What about the birth parents choosing the adoptive parents?  Would that make it appropriate to call a child who has been adopted chosen?  I'm not even so sure about that.  Certainly in the world of international adoption, the first parent has no choice about which foreign parent will raise their precious child(ren).  Even in the sphere of domestic adoption (which I know far less about), I sometimes wonder about whether or not that birth mother feels genuine choice, rather than the pressure or coercion of circumstance or individuals or agencies.

I just don't really see how a child of adoption can be considered chosen, other than for their first parents.

Does this change how very much I wanted/want them, how deeply I love my children?  Does it alter the fact that I would do anything, anything for my children?  Of course not.  They are my children now, and nothing will every change that.  They are also the children of their first parents, and nothing will ever change that either.

In fact, I love them so much that I am absolutely and unapologetically and unabashedly sensitive to words that undermine, even though paved with good intentions, the trauma and root-up-ripping that they have gone through.  How selfish and naive and arrogant of me to think that they are my 'chosen' children or that God chose them not for their first family but for me.  Although heaven knows we will do our absolute best to provide them with the best life possible, although hopefully they will live a life that is good and fulfilling and healthy, though I will love them to distraction for eternity, there is simply nothing chosen about what they've gone through...and yet we tend to burden them with that word.  We're making the best of circumstances that neither God chose for them, nor our children for themselves.  (Note: I do believe that God knew before our children were born that their first parents would be unable to parent them through to adulthood and I also believe that He knew and/or planned that we would then be the ones to raise them)  With no choice in the matter whatsoever, Seth and Lizzie will bear for the rest of their lives the consequences of a fallen world and the subsequent actions that their parents (first and adoptive) took.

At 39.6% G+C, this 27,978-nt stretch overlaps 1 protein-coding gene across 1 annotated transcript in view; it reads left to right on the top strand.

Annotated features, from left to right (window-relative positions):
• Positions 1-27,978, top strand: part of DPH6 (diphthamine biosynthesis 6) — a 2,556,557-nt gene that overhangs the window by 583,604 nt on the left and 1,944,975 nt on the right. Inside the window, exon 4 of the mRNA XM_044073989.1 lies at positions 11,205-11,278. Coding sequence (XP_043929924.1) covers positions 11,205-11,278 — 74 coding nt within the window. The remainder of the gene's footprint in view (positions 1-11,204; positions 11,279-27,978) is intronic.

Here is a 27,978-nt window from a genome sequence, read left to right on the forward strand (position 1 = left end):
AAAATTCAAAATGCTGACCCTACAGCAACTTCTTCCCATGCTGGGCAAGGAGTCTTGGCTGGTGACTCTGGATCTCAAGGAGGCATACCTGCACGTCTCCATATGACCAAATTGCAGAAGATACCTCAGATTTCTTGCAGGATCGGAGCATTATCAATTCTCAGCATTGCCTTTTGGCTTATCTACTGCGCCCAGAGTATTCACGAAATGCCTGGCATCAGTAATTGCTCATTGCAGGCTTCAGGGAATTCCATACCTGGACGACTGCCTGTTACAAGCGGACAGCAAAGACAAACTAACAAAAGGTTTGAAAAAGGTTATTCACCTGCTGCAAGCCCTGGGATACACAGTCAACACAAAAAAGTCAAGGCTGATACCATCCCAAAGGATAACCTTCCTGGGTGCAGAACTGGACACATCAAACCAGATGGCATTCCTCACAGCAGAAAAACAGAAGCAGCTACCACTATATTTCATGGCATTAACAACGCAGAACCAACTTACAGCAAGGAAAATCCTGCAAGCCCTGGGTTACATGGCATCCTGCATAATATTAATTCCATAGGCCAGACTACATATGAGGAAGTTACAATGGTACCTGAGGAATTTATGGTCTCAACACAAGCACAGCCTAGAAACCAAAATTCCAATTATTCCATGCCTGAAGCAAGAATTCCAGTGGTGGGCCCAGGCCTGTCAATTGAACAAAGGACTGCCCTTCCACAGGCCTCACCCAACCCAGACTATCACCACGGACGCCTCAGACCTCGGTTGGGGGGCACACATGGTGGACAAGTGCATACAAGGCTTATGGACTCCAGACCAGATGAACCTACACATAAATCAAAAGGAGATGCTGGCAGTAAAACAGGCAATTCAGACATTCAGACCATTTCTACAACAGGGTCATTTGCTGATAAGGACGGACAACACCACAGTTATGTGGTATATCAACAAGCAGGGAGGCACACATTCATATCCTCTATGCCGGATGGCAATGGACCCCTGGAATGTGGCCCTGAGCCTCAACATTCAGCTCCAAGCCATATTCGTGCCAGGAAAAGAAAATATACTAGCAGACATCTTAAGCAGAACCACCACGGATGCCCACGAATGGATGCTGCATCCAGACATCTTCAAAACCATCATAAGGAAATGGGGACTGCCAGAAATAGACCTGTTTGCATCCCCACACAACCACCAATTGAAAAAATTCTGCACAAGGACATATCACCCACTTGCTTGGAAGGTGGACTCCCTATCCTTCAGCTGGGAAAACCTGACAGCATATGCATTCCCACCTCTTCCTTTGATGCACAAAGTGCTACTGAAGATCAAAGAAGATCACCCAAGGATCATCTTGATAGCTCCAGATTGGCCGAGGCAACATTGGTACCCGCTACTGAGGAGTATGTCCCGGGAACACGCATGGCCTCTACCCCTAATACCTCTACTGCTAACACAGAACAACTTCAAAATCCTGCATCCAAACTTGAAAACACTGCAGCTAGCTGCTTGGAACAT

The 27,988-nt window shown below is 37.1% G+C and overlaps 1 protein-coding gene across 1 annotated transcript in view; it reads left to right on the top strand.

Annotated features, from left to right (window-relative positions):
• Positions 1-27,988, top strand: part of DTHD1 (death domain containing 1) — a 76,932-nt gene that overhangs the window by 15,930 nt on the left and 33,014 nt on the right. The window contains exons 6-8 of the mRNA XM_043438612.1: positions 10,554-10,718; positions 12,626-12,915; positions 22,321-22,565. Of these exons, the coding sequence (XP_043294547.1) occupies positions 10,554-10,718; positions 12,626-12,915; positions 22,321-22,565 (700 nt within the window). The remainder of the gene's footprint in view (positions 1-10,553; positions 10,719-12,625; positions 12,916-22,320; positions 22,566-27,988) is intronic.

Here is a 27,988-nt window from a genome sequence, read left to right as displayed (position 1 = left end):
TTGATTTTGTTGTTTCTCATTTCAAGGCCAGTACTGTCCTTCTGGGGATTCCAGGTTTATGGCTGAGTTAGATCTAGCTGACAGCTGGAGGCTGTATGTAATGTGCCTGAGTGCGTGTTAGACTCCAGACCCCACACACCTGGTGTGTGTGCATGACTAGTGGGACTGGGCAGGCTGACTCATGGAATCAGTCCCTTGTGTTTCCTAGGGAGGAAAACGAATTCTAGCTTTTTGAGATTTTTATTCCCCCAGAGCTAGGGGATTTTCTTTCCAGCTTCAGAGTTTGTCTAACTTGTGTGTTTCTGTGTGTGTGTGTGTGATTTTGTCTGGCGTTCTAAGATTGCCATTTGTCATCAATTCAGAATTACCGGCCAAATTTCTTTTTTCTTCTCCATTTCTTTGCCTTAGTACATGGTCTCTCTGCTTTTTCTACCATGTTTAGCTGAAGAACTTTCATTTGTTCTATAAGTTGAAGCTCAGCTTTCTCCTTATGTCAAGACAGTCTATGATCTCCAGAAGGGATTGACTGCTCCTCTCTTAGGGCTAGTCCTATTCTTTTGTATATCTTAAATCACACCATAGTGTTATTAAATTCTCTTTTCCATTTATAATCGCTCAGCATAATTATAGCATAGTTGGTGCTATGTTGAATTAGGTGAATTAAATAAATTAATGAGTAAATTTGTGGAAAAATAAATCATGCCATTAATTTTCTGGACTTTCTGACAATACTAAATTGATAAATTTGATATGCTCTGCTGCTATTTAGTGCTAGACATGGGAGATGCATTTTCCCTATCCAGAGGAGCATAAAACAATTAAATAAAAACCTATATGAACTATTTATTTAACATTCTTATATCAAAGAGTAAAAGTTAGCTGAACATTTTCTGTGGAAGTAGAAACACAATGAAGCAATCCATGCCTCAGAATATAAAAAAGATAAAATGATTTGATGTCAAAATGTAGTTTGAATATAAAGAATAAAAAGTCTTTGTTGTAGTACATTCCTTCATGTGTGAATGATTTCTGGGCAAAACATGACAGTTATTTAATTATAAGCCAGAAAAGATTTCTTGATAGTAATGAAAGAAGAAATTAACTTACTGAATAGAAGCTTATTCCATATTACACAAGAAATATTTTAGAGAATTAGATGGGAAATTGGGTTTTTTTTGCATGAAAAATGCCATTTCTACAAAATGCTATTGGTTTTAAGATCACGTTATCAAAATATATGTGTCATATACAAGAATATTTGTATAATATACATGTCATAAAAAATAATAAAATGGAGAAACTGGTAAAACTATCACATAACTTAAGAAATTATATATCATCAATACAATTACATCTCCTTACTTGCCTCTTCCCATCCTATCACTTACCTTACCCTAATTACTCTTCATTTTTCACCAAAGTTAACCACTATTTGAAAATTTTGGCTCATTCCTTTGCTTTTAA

I trouble over words too much at times, no doubt.  Maybe you think I'm being far too picky.  Some of you may want to wordsmith me away.  My own sister has often accused me of being too "high falutin'" in my verbosity and word choices.   Sometimes I'd like to shut myself up.

I'm not trying to offend anyone, much less other well-intentioned and hard-working and seriously-committed adoptive parents.  I know first hand what it takes and it's not a road easily traveled.  But adoption is far too much about the adoptive parents than it rightfully should be.  Adoption is focused on the needs/wants of the adoptive parents for years before an adoption actually happens and a child, a real child, enters into the picture.

And I've come to believe that this perspective is wrong.  It's not about me.  It's not about me having chosen these children.

It is about, should be about, the children.

As much as my children love me, I don't think they would want to be considered 'chosen' or 'special' or as 'set apart' when those words mean, for them, that they were chosen to be separated from the loving people who birthed and cared for them; that they were chosen to have a hole in their hearts that will always hearken back to that little kebele in Ethiopia; that they were chosen to leave everything near and dear in order to join our family.  Doesn't that sound to you like a pretty big burden to carry on those young shoulders?  I cringe just at the thought of explaining to them how they might be considered chosen.

I don't like to think of my precious, creatively designed, knit-together-in-their-mother's-womb, Ethiopian-born children as being chosen by anyone other than God for their first parents.  Anything else just sounds far too noble a characterization for what these kids have gone through.

It's us, we adoptive parents, who for whatever reason have been chosen - chosen to be blessed by our children's presence in our lives.  We are the undoubted winners in this situation, the ones blessed beyond measure.


  1. Ruth,
    You are a brave person to post this and to face so fully into the trauma your two youngest have gone through. That's a really really hard thing to do when you love them so very much and don't want them to hurt. A while back I watched part of that video you posted that follows the adoption process from beginning to "end," and I must admit I couldn't watch more than 10 minutes, it was so painful. You're honouring that with your thoughtfulness and care now in speaking about adoption. It's not high falutin. It's really deliberate and deeply considerate, and no doubt the words we choose can have a big impact on how we act and live. Your kids are super duper brave and awesome, and we like you all a lot.

  2. Thanks thoughtful! I appreciate your kind words...and we like you all an awful lot, too!



  3. THanks Shauna...much appreciated. I didn't even know that you read my blog...I'm honoured and glad you're here!